Faced with consumers’ increasing ethical and sustainability demands with respect to the products they buy, most companies, especially multinationals, draft and publish so-called “Codes of Ethics.” Adopted by the company itself, a Corporate Code of Ethics is a self-regulation document that collects the set of social, moral and environmental values and rules that the company intends to abide by, including in liaising with its internal (employees for example) and external stakeholders (other business partners). But what happens if the company itself infringes on its own internal code?
In Italy, Codes of Ethics became increasingly frequent after the enactment of Legislative Decree No. 231 of 8 June 2001 on corporate liability for crimes committed in their interest. Such codes have therefore become a tool for preventive control of “231 crimes”. In case of violations of the Code by employees, internal disciplinary sanctions are provided. But what about violations by the company itself, are there external controls? Admittedly, failure to comply with the Code of Ethics’ provisions that implement Legislative Decree 231 will result in the liability of the company under Italian law; but what about violation of the provisions going beyond 231 crimes? The voluntary basis for adoption of Codes of Ethics raises the question their legal value. Some insights can be found abroad, especially in the French and American frameworks.
In particular, a landmark U.S. case, Nike v. Kasky, resolved for the first time the legal conundrum of noncompliance with a Corporate Code of Ethics. In this case, Nike was sued for false and misleading commercial communications regarding an advertising campaign about working conditions in its factories. In 2003, the U.S. Supreme Court issued a ruling in which it recalled that only truthful commercial speech was protected under the 1st Amendment, which was not the case here. Nike could therefore be liable for such misleading information, given that “communication [were] more likely to deceive the public than to inform it”.
In France it is also now commonly accepted that provisions on consumer protection can be invoked in such situations. By publishing its Code of Ethics, the company makes it a real marketing tool capable of guiding consumer behavior and misleading them about the social conditions under which products are manufactured. Consumers who feel that they have been misled by such advertising can institute legal proceedings for misleading commercial practice under Article L121-2 of the French Consumer Code. Such provision lists the situations that amount to misleading practices, which includes the use of false claims or claims likely to confuse about “the scope of the advertiser’s commitments.” Furthermore, taking into account the phenomenon of “greenwashing”, the French “Climate and Resilience” law included in 2021 an explicit reference to environmental commitments. In the event of a violation, Article L132-2 of the French Consumer Code provides for a fine of €300,000, or up to 10% of the average annual turnover, or 50% of the expenses incurred in carrying out such advertising (80% in case of environmental claims).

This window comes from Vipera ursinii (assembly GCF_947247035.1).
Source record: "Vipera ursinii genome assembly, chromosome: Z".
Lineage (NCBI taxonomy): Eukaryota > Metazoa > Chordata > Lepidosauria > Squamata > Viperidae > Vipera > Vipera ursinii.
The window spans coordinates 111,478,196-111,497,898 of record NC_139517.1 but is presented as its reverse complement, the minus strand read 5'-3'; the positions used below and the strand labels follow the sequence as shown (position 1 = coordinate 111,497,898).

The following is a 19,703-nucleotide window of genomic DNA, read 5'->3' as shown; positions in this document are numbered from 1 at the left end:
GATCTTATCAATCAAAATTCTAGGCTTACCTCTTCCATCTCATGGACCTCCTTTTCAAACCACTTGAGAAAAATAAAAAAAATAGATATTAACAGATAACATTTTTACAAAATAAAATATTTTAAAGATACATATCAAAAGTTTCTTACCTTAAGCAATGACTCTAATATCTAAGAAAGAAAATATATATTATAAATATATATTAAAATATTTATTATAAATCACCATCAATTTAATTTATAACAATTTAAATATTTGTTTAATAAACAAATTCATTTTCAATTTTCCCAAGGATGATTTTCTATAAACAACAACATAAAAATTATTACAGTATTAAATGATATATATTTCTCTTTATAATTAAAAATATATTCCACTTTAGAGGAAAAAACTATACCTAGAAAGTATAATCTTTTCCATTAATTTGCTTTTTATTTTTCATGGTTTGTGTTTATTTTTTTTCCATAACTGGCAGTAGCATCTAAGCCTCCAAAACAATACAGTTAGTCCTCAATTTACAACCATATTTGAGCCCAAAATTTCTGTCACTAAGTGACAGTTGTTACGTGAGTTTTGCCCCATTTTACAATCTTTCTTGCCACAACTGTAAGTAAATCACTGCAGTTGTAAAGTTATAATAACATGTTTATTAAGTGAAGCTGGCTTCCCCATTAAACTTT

These provisions on misleading commercial practices, transposition of Directive 2005/29/EC, have also been incorporated into Italian law, in Articles 21, 22 and 23 of the Italian Consumer Code. In addition, the European Commission recently published a Proposal for a Directive to strengthen consumer protection against untrustworthy or false environmental claims, banning “greenwashing”. For more information on this Proposal, check out the official EU website at the following link: https://ec.europa.eu/commission/presscorner/detail/en/ip_22_2098.
However, in practice, the aforementioned French provisions face a number of obstacles preventing the legal actions from being admissible. While the case against Auchan following the Rana Plaza collapse in Bangladesh still remains unresolved, the case against Samsung France, accused of violating its ethical commitments in China, was recently dismissed. According to the French Court of Cassation (in a ruling dated 29 March 2022), the plaintiff, a French NGO, did not have standing to bring a consumer lawsuit. Indeed, pursuant to Article L623-1 of the French Consumer Code, only nationally registered associations can bring a class action under consumer law. Currently, only fifteen associations in the country meet such a requirement. Given the uncertain legal framework in EU Member countries (and still wary towards a widespread use of class actions), the U.S. legal system, far more favorable to class actions, may provide greater protection.
Obviously, much will depend on the attention and sensitivity of consumer associations or consumers themselves and their ability to play an active role in calling companies to fulfill their truthful obligations fairly.
For more information do not hesitate to contact us at the following e-mail address: [email protected].